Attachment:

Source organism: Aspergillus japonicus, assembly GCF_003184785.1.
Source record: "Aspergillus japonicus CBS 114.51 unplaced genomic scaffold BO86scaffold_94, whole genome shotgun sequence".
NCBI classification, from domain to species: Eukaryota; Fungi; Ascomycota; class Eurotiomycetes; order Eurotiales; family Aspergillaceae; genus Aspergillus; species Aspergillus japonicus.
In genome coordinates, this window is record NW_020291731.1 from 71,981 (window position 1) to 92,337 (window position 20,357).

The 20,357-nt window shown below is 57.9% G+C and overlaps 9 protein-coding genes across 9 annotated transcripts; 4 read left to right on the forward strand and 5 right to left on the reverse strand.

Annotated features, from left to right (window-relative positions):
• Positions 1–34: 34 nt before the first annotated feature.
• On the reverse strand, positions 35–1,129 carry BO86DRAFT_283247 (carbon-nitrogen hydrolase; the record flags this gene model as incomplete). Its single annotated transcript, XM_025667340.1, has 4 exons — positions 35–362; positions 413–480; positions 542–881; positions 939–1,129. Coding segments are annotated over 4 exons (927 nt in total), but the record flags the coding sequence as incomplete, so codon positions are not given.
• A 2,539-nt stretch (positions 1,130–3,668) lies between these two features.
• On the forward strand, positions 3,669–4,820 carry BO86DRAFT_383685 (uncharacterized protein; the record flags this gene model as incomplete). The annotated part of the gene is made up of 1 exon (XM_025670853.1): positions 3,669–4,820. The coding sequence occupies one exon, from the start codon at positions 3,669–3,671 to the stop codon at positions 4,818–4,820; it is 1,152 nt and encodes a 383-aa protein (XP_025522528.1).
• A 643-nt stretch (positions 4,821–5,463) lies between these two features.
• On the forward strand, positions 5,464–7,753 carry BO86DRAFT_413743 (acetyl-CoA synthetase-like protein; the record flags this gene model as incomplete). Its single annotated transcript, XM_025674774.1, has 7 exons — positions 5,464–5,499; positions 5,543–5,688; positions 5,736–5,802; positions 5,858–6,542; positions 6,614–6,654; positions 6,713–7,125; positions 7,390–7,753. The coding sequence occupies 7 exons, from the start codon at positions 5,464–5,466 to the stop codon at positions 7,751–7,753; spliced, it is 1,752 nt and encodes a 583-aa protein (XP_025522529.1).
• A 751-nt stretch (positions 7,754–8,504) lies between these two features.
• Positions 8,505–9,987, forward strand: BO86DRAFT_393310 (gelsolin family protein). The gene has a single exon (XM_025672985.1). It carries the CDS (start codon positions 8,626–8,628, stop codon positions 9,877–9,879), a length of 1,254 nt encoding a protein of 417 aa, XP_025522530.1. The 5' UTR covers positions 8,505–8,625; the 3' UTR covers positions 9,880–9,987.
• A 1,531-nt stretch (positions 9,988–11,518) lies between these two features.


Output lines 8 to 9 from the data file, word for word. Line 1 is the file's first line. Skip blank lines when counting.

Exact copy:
• On the reverse strand, positions 35–1,129 carry BO86DRAFT_283247 (carbon-nitrogen hydrolase; the record flags this gene model as incomplete). Its single annotated transcript, XM_025667340.1, has 4 exons — positions 35–362; positions 413–480; positions 542–881; positions 939–1,129. Coding segments are annotated over 4 exons (927 nt in total), but the record flags the coding sequence as incomplete, so codon positions are not given.
• A 2,539-nt stretch (positions 1,130–3,668) lies between these two features.